Photo courtesy Bill Christopher.

Thunder on the Choptank Roars Back to the Bay

Watch powerboats from across the country speed through the water with engines roaring to win the sixth annual Thunder on the Choptank boat races July 22-23 in Cambridge, Maryland. The best place to watch these racers do the impossible is from Gerry Boyle Park at Great Marsh. Take-off begins at 10:30 a.m

The Kent Narrows Racing Association (KNRA), in partnership with the American Power Boat Association, puts on the races, drawing crowds of racing fans to Dorchester County and Maryland’s Eastern Shore for a day of food, drinks and family fun.

“It’s quite a thrill when it when you when you get up to speed, I don’t think there’s anything on earth like it,” Wheeler Baker, president of KNRA, said.

Once a thriving power boating community, Kent Narrows lost touch with the sport and its positive effects, leading a local businessman to form KNRA in 1990, according to the website. The organization strives to restore interest and enthusiasm in powerboating and establish a chance for residents to come together with local businesses in making contributions to the community.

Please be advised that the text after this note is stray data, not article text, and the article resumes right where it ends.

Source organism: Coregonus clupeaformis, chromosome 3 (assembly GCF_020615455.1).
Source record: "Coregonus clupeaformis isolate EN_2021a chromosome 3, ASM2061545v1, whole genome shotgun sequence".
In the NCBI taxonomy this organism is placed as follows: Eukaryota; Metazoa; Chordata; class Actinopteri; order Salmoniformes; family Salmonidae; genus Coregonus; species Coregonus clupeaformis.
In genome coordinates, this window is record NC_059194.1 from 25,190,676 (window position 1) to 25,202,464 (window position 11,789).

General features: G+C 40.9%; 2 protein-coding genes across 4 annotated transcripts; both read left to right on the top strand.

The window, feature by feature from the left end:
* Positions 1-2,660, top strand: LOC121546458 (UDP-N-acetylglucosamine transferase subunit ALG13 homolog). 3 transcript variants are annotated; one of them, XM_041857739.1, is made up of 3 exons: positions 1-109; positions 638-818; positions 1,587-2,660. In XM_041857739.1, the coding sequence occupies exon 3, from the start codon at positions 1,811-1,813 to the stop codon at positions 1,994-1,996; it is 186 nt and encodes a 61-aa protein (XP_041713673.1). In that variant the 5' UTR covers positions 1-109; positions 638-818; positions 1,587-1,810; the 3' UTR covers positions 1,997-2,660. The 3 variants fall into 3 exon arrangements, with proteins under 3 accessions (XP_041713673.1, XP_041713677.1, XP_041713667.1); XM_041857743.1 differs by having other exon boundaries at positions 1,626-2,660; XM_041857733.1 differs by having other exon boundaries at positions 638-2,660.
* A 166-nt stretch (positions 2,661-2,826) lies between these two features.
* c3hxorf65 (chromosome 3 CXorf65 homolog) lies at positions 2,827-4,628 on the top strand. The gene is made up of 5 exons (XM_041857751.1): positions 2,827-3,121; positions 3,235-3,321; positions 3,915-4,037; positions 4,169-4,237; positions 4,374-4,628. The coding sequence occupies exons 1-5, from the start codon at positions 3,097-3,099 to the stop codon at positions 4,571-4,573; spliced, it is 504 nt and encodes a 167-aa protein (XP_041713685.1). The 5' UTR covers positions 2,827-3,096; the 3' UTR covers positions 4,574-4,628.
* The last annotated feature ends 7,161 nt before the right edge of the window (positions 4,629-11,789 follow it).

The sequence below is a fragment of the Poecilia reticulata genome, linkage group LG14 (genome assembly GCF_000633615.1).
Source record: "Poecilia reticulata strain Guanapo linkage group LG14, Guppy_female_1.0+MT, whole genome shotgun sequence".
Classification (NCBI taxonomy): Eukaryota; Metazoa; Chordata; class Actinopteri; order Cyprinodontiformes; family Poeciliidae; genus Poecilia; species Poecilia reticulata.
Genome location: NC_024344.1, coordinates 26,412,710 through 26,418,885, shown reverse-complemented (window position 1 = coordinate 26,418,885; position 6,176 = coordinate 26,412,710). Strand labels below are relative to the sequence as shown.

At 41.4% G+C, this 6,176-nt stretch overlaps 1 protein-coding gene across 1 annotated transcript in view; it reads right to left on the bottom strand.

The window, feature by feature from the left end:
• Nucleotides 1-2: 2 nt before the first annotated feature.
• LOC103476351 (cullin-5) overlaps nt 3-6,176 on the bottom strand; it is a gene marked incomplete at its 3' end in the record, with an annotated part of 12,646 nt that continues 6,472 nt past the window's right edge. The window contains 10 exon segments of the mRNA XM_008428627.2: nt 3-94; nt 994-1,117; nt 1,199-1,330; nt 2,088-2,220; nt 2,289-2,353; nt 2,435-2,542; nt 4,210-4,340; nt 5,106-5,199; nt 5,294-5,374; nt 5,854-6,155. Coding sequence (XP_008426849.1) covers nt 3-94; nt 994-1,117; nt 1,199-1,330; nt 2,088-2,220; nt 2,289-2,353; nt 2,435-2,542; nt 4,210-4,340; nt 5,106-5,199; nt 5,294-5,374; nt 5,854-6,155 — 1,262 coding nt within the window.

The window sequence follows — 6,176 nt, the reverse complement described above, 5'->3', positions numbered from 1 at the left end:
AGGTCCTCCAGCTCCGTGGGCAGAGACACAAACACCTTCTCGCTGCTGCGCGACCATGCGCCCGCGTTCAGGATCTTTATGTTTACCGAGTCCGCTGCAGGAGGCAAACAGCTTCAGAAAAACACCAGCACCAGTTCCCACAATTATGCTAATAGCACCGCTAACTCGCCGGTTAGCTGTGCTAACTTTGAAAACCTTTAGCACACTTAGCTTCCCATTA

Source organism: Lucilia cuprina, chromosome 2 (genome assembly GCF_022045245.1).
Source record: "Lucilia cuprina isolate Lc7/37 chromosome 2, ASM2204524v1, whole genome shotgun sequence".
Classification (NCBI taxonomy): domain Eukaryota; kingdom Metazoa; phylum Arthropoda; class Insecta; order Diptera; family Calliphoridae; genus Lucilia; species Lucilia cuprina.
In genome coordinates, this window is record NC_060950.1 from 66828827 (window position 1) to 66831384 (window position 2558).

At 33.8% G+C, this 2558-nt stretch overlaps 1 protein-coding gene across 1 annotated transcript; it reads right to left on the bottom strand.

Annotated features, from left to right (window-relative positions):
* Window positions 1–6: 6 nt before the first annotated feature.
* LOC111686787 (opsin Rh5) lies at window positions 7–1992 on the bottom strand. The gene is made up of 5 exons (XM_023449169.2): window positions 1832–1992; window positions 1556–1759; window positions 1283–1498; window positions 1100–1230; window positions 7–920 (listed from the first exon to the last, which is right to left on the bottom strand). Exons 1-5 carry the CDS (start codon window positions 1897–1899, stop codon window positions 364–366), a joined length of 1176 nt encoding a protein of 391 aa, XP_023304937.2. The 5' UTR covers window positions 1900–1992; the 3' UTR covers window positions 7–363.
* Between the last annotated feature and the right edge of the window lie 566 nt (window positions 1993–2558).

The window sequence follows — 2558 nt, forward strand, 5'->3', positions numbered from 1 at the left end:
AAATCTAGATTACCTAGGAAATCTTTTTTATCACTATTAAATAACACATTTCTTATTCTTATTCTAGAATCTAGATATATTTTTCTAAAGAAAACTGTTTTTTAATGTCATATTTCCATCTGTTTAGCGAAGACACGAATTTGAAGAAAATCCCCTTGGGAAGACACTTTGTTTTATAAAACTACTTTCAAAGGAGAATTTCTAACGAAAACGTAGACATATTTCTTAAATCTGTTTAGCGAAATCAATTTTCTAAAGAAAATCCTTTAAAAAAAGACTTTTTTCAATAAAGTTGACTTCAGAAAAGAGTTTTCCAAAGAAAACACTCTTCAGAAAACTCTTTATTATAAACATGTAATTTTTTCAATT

There are 12 different classes of racing in the event with qualifying races taking place on the first day before the finals on the second day. Spectators can get an up-close view of the boats watching from the bleachers or from their own chairs. For those who want to get even closer and have the opportunity to meet some of the racers, a small fee will grant access into the pit. Otherwise, admission is free but there is a parking fee.

Baker said the crowd favorite is always the Jersey Speed Skiffs as the driver and riding mechanic bounce across the water, turning up on the sides of the boat while reaching 80 mph speeds. 

“The guys that drive them are certifiably nuts,” Baker said.

The Dorchester Chamber of Commerce sets up bleachers, manages the food trucks and bars, and supports all other operations outside of the pit. President and CEO Bill Christopher advises spectators to bring their own chairs for comfort, check the weather for any delays and remember that it can get loud as the boats reach 120 to 150 mph speeds.

“So, I think for the folks that come down there there’s a lot of interaction and a lot of community people talking to each other and interacting. It’s not just that you’re sitting in the stands watching cars go by and not being able to actually have an interaction with other people,” Christopher said.

Gerry Boyle Park at Great Marsh is one of the better venues for a race, Christopher said, since spectators are not far from where the boats are lifted in and out of the water and where they pass by in the races. Though the races are long, there is time in between for people to socialize as residents and business owners gather together. The local economy tends to get a boost from travelers coming to the races as well.

Hambrooks Bay, where the races take place, has a long history with powerboat racing since the sport began on the shore 112 years ago and has built a following. The event used to be called Thunder in the Narrows when it was held in the Kent Narrows until the water depth led to a change in location.